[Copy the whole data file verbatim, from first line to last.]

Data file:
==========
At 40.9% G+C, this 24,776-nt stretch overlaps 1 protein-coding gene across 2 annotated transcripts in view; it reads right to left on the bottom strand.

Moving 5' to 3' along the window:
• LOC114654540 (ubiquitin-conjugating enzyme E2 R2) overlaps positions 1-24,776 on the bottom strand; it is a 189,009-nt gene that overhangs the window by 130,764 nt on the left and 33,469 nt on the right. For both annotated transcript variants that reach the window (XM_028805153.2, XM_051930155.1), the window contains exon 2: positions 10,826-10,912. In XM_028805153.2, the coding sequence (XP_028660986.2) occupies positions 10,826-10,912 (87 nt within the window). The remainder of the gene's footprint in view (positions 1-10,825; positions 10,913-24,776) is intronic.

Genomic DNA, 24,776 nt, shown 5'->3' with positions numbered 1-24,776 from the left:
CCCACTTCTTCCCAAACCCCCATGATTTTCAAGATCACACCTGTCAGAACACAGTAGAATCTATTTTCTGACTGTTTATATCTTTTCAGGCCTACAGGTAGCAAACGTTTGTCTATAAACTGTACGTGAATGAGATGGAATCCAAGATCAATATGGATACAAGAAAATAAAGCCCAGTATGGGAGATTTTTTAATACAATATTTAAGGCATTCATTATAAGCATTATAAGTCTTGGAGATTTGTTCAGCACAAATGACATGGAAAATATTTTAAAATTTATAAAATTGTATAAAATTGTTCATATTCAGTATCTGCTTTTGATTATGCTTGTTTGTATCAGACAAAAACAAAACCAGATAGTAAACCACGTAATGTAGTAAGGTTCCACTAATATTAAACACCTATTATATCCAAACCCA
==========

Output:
At 40.9% G+C, this 24,776-nt stretch overlaps 1 protein-coding gene across 2 annotated transcripts in view; it reads right to left on the bottom strand.

Moving 5' to 3' along the window:
• LOC114654540 (ubiquitin-conjugating enzyme E2 R2) overlaps positions 1-24,776 on the bottom strand; it is a 189,009-nt gene that overhangs the window by 130,764 nt on the left and 33,469 nt on the right. For both annotated transcript variants that reach the window (XM_028805153.2, XM_051930155.1), the window contains exon 2: positions 10,826-10,912. In XM_028805153.2, the coding sequence (XP_028660986.2) occupies positions 10,826-10,912 (87 nt within the window). The remainder of the gene's footprint in view (positions 1-10,825; positions 10,913-24,776) is intronic.

Genomic DNA, 24,776 nt, shown 5'->3' with positions numbered 1-24,776 from the left:
CCCACTTCTTCCCAAACCCCCATGATTTTCAAGATCACACCTGTCAGAACACAGTAGAATCTATTTTCTGACTGTTTATATCTTTTCAGGCCTACAGGTAGCAAACGTTTGTCTATAAACTGTACGTGAATGAGATGGAATCCAAGATCAATATGGATACAAGAAAATAAAGCCCAGTATGGGAGATTTTTTAATACAATATTTAAGGCATTCATTATAAGCATTATAAGTCTTGGAGATTTGTTCAGCACAAATGACATGGAAAATATTTTAAAATTTATAAAATTGTATAAAATTGTTCATATTCAGTATCTGCTTTTGATTATGCTTGTTTGTATCAGACAAAAACAAAACCAGATAGTAAACCACGTAATGTAGTAAGGTTCCACTAATATTAAACACCTATTATATCCAAACCCA